Make your doctor a partner in your health care.
Questions to ask your doctor
You want to trust your doctor, and you’ll get better care when you are an engaged patient. Build a good relationship with your doctor by sharing information, asking questions, and listening carefully.
Once you have a list of doctors you are interested in, take some time to learn more about their skills and training, as well as the quality of care they provide. When choosing a doctor, consider several sources of information, including recommendations from your friends, rather than relying solely on a doctor-rating website, which can be biased.
To help you choose a new doctor, here are some questions to determine if they’re a good fit for you. You can find answers to these questions on the doctor’s website or by speaking with the doctor and their office staff directly. [Download these questions as a printable PDF.]
- How long have you been in practice?
- What is your medical specialty? Do you have more than one?
- Are you currently board certified in the specialty I am looking for?
- If you are board certified, which specialty board certified you?
- How do you keep up with advances in medicine?
- Which hospitals do you use? Are they accredited?
- What are your office hours?
- Who covers for you when you are unavailable?
- How long does it usually take to get a routine appointment?
- How long is the typical office wait?
- What are your policies about payment if I need to cancel an appointment?
- Does the office send reminders about prevention tests?
- Do you or someone in your office speak the language that I am most comfortable using?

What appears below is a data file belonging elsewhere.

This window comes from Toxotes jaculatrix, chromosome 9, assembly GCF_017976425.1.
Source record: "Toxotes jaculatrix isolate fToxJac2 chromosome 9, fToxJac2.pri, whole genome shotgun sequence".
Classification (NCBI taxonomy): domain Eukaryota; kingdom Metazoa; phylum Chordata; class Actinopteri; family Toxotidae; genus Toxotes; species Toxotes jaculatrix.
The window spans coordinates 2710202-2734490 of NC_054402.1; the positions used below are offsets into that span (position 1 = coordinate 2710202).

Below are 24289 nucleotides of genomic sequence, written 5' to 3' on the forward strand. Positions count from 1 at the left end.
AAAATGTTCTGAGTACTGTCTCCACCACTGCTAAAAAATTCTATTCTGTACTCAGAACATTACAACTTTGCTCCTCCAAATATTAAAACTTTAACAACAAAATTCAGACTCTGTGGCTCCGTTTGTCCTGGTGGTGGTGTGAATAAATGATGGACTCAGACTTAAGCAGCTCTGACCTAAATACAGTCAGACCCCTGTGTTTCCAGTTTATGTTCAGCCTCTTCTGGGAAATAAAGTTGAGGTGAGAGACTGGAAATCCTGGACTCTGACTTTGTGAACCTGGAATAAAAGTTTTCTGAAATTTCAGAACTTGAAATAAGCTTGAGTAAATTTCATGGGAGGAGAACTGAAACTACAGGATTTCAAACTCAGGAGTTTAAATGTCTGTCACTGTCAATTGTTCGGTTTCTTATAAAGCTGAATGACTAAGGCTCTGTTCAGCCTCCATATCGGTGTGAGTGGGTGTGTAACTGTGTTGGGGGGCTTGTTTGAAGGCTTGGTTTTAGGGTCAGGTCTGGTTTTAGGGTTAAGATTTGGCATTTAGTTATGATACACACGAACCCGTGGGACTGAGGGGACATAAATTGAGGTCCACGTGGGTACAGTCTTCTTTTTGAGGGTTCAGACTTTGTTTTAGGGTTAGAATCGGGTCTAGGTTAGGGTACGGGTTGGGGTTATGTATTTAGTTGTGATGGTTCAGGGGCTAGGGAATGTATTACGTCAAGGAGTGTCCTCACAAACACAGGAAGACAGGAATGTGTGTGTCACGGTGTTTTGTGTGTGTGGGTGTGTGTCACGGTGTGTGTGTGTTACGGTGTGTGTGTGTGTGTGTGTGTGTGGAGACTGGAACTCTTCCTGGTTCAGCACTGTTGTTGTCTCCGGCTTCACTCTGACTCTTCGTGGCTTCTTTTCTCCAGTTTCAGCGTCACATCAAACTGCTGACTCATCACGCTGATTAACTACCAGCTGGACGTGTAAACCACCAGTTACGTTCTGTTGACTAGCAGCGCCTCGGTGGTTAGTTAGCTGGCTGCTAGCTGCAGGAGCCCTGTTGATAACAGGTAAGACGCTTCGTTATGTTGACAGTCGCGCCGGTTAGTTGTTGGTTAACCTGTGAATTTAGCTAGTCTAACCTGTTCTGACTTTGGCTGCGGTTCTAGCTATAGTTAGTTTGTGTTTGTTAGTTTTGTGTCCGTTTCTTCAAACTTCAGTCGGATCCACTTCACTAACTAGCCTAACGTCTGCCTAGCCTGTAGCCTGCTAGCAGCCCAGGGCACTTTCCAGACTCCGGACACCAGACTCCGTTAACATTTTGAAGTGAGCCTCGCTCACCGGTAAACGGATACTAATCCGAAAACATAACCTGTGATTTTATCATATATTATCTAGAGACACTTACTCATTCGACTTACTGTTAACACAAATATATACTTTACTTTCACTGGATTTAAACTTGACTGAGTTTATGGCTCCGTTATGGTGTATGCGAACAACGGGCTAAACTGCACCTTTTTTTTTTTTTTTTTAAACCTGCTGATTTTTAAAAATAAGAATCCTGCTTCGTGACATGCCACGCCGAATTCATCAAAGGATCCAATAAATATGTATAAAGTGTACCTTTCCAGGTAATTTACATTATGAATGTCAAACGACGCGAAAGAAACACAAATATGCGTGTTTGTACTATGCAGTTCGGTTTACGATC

- Do you (or a nurse or physician assistant) give advice over the phone for common medical problems?
- Do you perform routine X-rays and laboratory services in your office?
- Do you survey your patients? How do you use the survey results?
In addition to these general questions, you may wish to ask your doctor about the specialty care you need. For example, if you are considering a surgical procedure, you may want to ask how frequently the doctor performs this procedure, what the potential risks are, and what the recovery involves.
Expand Your Knowledge With These Resources
For more information on health care quality issues, general health care topics, or how to be a good patient, visit the websites of one of the following expert organizations:
- Agency for Healthcare Research and Quality : The lead federal agency charged with improving the quality, safety, efficiency, and effectiveness of health care for all Americans
- AARP: Leads positive social change and delivers value to people aged 50 and over through information, advocacy, and service
- Consumer Reports Advocacy: An independent, non-profit testing and information organization serving consumers, which is a branch of Consumers Union
- DocInfo: A website for verifying a doctor’s license and professional background information, provided by the Federation of State Medical Boards
- Mayo Clinic: Offers easy-to-understand answers about diseases and conditions
- Medicare.gov: Provides general information about doctors, clinicians, and groups enrolled in Medicare
- WebMD: Provides valuable health guidance, tools for managing one’s health, and support to those who seek information
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